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Title: Modern monetary theory and its relationship to heterodox economics
Author: Armstrong, Phil
ISNI:       0000 0004 9357 191X
Awarding Body: Solent University
Current Institution: Southampton Solent University
Date of Award: 2020
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My aim in this thesis is to investigate the nature of the relationship between Modern Monetary Theory (MMT) and heterodox economics in general and then to explore the potential for MMT to contribute to an alternative heterodox paradigm. First, I examine the key principles and antecedents of MMT and compare its explanatory power with that of mainstream macroeconomic theory under different exchange rate systems. Second, I consider the most influential literature in relation to the methodology of economics and analyse the methodology employed by mainstream economists and their attitude towards academic freedom in order to establish the reasons why mainstream economics was apparently able to retain its hegemonic status in the aftermath of the global financial crisis (GFC). This is despite its inability to predict its occurrence or provide an adequate explanation for it. Such an analysis is a critical pre-cursor to the specification of an alternative paradigm. Third, I assess the applicability of critical realism both to the study of economics and to the behaviour of the economics profession itself. Following on from this, I utilise a qualitative primary research programme, explicitly based upon critical realism, to examine the possibility of constructing a methodologically-based heterodox paradigm. The nature of such a paradigm and the potential role for Modern Monetary Theory as a key contributor are then evaluated. Finally, I consider whether such a structure might be considered as a feasible alternative to the mainstream or, alternatively, should the advocates of MMT operate primarily as stand-alone school.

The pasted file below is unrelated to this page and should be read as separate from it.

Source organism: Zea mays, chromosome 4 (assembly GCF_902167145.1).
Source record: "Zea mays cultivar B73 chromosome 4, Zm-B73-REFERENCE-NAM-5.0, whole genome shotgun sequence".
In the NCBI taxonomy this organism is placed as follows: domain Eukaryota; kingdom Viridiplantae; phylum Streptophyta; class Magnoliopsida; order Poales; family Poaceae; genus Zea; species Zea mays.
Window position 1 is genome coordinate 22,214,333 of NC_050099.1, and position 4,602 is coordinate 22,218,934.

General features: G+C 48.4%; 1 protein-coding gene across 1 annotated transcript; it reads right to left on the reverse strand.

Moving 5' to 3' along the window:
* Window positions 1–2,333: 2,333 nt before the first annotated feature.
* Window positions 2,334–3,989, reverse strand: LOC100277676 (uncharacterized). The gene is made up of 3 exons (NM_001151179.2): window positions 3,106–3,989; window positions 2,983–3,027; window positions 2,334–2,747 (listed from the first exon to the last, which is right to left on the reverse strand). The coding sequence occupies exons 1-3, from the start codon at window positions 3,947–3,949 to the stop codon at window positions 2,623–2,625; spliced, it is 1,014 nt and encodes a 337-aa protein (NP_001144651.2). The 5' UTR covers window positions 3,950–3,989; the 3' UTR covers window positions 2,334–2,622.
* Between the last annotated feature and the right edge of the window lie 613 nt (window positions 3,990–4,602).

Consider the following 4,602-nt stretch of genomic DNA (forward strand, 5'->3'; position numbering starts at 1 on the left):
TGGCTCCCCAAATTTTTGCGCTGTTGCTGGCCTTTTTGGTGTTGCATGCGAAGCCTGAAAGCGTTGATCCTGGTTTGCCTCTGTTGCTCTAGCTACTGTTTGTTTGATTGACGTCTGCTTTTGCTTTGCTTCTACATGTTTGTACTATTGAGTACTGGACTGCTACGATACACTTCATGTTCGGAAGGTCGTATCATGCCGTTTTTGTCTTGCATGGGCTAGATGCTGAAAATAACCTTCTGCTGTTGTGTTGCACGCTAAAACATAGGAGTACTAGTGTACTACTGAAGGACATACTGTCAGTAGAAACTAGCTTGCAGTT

Supervisor: Not available Sponsor: Not available
Qualification Name: Thesis (Ph.D.) Qualification Level: Doctoral
EThOS ID:  DOI: Not available
Keywords: Business and Management ; Economics ; Finance